On Liberal Zionism

At Haaretz I recently argued that public laments over liberal Zionism—that it’s “dead,” at a “crossroads,” or simply untenable—were oriented around prominent male commentators writing in prominent American publications. I noted this has the effect of dismissing or neglecting others, particularly but not only women, who write on the topic elsewhere. This is a follow-up post, in which I point out some of these other writers. I don’t agree with all of them (in fact I often disagree), but many of them are much more well-versed in Israeli and Jewish history than some of the commentators driving the conversation. And if the conversation is to be genuine, then it needs to account for other serious writers.

Certainly there are others out there. But just because one writes on Israel and on Jewish politics doesn’t mean one understands Israel and Jewish politics.

I don’t think all of those listed below would call themselves liberal Zionists, or advocate all of the positions we typically associate with liberal Zionism; but they all have things to say about the issue that are worth reading.

In no particular order:

Mira Sucharov. A Canadian professor, Mira has a blog at Haaretz. She often explores the difficult choices and trade-offs liberal Zionists in the diaspora have to face.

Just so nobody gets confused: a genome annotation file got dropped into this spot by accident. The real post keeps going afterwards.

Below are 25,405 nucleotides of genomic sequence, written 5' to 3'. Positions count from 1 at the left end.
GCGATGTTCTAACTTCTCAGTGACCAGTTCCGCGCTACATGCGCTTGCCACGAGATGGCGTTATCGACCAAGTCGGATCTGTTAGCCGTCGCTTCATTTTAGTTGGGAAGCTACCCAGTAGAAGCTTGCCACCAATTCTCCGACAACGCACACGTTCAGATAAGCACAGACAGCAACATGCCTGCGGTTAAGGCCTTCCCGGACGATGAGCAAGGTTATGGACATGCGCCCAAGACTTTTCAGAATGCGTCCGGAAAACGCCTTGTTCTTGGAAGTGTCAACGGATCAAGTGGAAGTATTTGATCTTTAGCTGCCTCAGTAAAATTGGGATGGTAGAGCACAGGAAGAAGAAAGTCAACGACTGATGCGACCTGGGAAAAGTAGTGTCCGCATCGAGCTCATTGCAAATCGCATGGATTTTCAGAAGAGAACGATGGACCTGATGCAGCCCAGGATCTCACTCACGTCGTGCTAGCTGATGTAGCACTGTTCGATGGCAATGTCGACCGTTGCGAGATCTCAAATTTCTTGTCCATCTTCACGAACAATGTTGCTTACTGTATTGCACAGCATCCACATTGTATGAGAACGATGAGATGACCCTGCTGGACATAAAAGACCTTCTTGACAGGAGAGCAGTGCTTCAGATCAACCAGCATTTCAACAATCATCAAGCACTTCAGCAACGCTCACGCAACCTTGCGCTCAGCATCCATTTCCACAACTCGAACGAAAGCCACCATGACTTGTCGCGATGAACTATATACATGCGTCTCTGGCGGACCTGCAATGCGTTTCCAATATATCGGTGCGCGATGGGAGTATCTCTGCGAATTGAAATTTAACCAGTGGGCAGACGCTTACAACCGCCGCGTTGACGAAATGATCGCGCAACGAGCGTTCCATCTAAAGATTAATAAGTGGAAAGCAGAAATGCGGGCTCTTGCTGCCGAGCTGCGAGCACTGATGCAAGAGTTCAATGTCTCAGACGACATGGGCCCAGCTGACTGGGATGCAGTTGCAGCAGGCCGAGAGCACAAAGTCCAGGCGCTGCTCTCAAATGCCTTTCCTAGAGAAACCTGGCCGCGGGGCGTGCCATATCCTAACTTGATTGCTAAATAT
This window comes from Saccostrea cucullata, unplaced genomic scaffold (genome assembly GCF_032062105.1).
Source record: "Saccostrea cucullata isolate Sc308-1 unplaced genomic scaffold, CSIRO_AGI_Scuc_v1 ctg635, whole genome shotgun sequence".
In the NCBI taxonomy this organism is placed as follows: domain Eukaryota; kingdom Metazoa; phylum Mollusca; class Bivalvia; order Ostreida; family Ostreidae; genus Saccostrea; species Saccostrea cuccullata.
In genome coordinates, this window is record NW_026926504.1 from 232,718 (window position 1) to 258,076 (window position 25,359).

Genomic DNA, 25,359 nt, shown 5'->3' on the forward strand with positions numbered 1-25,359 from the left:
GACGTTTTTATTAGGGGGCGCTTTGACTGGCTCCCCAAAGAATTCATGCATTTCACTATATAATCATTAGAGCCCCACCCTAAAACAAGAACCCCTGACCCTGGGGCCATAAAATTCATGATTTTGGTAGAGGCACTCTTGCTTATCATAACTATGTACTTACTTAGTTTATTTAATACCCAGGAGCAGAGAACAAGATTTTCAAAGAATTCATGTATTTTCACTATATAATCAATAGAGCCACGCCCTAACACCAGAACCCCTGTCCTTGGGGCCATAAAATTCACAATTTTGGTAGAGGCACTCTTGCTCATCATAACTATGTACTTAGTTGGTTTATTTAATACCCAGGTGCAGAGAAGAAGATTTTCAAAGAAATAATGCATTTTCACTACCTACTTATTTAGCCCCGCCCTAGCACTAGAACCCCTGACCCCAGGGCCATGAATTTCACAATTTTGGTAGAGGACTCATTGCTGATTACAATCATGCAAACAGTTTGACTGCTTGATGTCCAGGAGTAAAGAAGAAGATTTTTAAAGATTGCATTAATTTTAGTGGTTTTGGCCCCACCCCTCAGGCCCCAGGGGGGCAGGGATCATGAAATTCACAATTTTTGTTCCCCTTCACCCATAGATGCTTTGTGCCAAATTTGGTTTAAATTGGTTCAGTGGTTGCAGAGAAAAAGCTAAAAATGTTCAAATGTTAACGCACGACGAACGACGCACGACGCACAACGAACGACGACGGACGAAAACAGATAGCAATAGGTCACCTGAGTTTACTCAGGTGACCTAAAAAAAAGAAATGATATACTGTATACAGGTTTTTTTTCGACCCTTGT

Dahlia Scheindlin. Dahlia is an Israeli political analyst and consultant. In addition to her other important work, read her to track changing attitudes among the Israeli left toward the two-state solution.

Noam Sheizaf. Noam is an Israeli journalist and analyst. He explores similar issues as Dahlia, but has moved further away from the main tenets of liberal Zionism as necessarily structuring solutions to the Israeli-Palestinian conflict and illiberalism in Israel.

Rebecca Steinfeld. Rebecca has been challenging liberal Zionists on the dual nature of their commitments long before the people I mentioned in my Haaretz piece.

Joel Braunold. A longtime participant in Israeli-Palestinian conflict resolution efforts, Joel raises important questions about the diaspora-Israel relationship.

Dov Waxman. Among other topics, Dov writes on the U.S. Jewish community’s politics, particularly the place of Israel there.

The folks at Molad. Molad is a recently-established think tank in Israel, with a focus on rejuvenating both the Israeli left and Israeli democracy. Because it’s comprised mostly of the religious left, it disproves the notion that religion and secular democracy are not compatible in Israel.

Sarah Posner. Sarah writes on developments in the American Jewish community, which are useful for tracking changes in its religious and political trajectories.

Shmuel Rosner. An Israeli political commentator, Shmuel writes about both Israeli politics and the diaspora-Israel relationship. He’s a frequent critic of others who write on these topics.

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